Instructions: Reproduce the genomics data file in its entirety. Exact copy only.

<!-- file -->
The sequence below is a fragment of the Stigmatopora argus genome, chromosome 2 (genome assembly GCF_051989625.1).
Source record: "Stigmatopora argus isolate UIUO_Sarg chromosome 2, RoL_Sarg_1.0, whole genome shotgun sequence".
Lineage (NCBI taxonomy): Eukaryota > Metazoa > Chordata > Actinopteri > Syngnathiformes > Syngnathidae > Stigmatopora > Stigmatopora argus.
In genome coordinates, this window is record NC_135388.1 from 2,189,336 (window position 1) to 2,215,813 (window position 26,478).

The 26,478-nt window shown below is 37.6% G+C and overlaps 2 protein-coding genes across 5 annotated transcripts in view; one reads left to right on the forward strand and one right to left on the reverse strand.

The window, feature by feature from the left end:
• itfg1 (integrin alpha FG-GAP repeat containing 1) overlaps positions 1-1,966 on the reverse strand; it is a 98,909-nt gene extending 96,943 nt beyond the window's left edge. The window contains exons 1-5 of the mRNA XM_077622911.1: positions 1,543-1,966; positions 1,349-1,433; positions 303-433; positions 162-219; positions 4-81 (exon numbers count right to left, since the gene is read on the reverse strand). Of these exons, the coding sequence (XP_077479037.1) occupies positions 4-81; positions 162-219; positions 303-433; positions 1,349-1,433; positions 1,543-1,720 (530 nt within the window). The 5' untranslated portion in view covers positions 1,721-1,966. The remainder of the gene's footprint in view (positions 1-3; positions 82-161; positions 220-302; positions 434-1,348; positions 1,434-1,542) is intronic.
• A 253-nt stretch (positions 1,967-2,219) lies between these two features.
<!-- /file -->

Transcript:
The sequence below is a fragment of the Stigmatopora argus genome, chromosome 2 (genome assembly GCF_051989625.1).
Source record: "Stigmatopora argus isolate UIUO_Sarg chromosome 2, RoL_Sarg_1.0, whole genome shotgun sequence".
Lineage (NCBI taxonomy): Eukaryota > Metazoa > Chordata > Actinopteri > Syngnathiformes > Syngnathidae > Stigmatopora > Stigmatopora argus.
In genome coordinates, this window is record NC_135388.1 from 2,189,336 (window position 1) to 2,215,813 (window position 26,478).

The 26,478-nt window shown below is 37.6% G+C and overlaps 2 protein-coding genes across 5 annotated transcripts in view; one reads left to right on the forward strand and one right to left on the reverse strand.

The window, feature by feature from the left end:
• itfg1 (integrin alpha FG-GAP repeat containing 1) overlaps positions 1-1,966 on the reverse strand; it is a 98,909-nt gene extending 96,943 nt beyond the window's left edge. The window contains exons 1-5 of the mRNA XM_077622911.1: positions 1,543-1,966; positions 1,349-1,433; positions 303-433; positions 162-219; positions 4-81 (exon numbers count right to left, since the gene is read on the reverse strand). Of these exons, the coding sequence (XP_077479037.1) occupies positions 4-81; positions 162-219; positions 303-433; positions 1,349-1,433; positions 1,543-1,720 (530 nt within the window). The 5' untranslated portion in view covers positions 1,721-1,966. The remainder of the gene's footprint in view (positions 1-3; positions 82-161; positions 220-302; positions 434-1,348; positions 1,434-1,542) is intronic.
• A 253-nt stretch (positions 1,967-2,219) lies between these two features.